In this study, paleoecologic interpretations have been baaed on regional and local stratigraphy,bed geometry, lithic succession, petrology/petrography, and macro- and microfauna. Stratigraphic and palepecplogic conclusions are strongly interactive. Initial paleoecologic conclusions are strongly interactive. Initial paleoecologic interpretations must employ, among other things the best available stratigraphic information. Once the general paleoecologic framework: becomes established, stratigraphic interpretations can be tested against the environmental picture. For example, if at one locality the eptire thickness of a marine interval is considered to have been deposited under extreme nearshore conditions, it Is not logical to expect the same marine interval to have been, formed under totally nearshore conditions over an extensive geographic area. Conversely, a series of scattered isolated, Iithologically similar outcrops each with a totally nearshore fauna predicts, that the rodcs are not, products of the same marine episode
Paleoecologic studies probably overemphasize two factors of ancient environments, water depth and substrate. Depth, is the single most important controlling factor for modern marine Invertebrates as a group, but this importance is lessened considerably if the bathymetric range Involved is compressed from several hundreds of meters to ten meters or so. Many "depth" conclusions in recent paleoecologic literature prove to be energy classifications, relative to wave base (sensu. Rich, 1951a). Substrate, is also probably overemphasized because it Is the one tangible and virtually reproducible aspect of every ancient environment, and the only one that can be observed directly at the present time.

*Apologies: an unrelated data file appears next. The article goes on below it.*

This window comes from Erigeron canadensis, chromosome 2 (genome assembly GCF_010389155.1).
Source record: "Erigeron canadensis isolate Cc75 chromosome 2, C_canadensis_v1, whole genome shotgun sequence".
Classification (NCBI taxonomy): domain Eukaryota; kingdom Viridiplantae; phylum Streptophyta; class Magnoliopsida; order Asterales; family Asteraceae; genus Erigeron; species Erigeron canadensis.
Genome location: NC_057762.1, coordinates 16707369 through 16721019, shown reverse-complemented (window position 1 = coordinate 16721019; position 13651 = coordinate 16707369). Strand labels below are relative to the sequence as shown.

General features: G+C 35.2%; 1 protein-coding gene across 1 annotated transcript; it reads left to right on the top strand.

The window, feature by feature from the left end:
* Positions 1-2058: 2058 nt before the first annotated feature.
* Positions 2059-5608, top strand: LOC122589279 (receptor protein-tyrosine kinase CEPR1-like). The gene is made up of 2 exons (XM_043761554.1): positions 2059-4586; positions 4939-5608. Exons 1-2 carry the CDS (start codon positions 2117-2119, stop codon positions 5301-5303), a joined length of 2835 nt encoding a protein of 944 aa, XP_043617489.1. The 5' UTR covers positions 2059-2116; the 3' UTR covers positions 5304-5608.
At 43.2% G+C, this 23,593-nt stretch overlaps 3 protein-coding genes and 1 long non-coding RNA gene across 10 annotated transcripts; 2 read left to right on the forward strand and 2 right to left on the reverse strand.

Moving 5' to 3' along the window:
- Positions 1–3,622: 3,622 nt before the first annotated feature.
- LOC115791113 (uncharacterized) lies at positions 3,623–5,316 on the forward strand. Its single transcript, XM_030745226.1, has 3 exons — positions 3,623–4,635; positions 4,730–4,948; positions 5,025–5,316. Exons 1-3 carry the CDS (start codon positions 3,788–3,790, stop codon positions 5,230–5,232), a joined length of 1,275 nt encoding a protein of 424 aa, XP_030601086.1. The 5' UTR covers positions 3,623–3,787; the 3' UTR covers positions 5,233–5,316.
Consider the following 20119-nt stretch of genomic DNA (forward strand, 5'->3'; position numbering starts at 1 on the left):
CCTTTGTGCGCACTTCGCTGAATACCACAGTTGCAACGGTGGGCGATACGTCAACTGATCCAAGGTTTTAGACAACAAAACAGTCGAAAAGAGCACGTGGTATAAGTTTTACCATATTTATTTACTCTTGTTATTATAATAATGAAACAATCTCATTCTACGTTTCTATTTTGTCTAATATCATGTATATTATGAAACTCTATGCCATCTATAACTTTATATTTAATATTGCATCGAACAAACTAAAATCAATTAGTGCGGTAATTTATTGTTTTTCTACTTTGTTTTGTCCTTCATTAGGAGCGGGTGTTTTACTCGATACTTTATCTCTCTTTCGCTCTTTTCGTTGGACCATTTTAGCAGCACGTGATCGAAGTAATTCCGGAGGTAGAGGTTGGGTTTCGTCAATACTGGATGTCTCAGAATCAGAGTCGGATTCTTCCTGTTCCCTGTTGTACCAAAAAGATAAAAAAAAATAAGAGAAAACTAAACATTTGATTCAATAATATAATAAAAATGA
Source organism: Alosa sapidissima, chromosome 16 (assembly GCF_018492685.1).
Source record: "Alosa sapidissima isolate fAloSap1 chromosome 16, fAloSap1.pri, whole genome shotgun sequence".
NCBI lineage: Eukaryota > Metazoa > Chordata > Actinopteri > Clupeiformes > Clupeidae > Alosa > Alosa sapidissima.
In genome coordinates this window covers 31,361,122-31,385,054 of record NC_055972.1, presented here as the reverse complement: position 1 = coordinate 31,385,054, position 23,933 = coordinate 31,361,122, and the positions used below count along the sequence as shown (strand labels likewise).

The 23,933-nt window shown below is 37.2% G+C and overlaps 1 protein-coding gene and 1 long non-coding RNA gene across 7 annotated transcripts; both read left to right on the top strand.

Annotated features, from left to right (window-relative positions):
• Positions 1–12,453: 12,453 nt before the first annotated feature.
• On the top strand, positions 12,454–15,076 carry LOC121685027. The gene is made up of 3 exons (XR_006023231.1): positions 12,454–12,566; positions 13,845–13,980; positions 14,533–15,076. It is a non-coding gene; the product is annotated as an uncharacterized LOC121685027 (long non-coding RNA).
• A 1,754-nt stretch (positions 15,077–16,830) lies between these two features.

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“Pennsylvanian rocks exposed in Knox, Peoria, Fulton, and Schuyler Counties in northwestern Illinois include 11 major marine units. The oldest marine unit is late Atokan and the youngest is early Missourian; the remainders are Desmoinesian in age. Each unit has produced at least some conodonts, and the more than 200 samples produced an aggregate total in excess of 160,000 conodont specimens. These can be grouped into not fewer than 78 kinds, considered species in disjunct element taxonomy. At least 10 multielement genera and 40 multielement species are represented. Six new species: Diplognathodus illinoisensis, Neognathodus metanodosus, N. polynodosus, N. oligonodsus, N. anodus, and Gondolella pulchra are described. Although all marine beds were formed in shallow water, generally near shore, they represent the products of highly diverse environments. Conodont biofacies are sharply differentiated and mirror this diversity. Ecologic controls that effected conodont distribution are believed to have been salinity, energy, pH, and possibly biologic antagonism. Neognathodus is the most useful conodont genus for biostratigraphy in these rocks. Four zones and subzones are based on species of this genus and it has permitted relatively precise interregional correlations. Secondary zonations can be based on other genera that supplement the Neognathodus zonation and assist in identifying units. In decreasing importance these are Gondolella, the Idiognathodus-Streptognathodus plexus, and Diplognathodus.”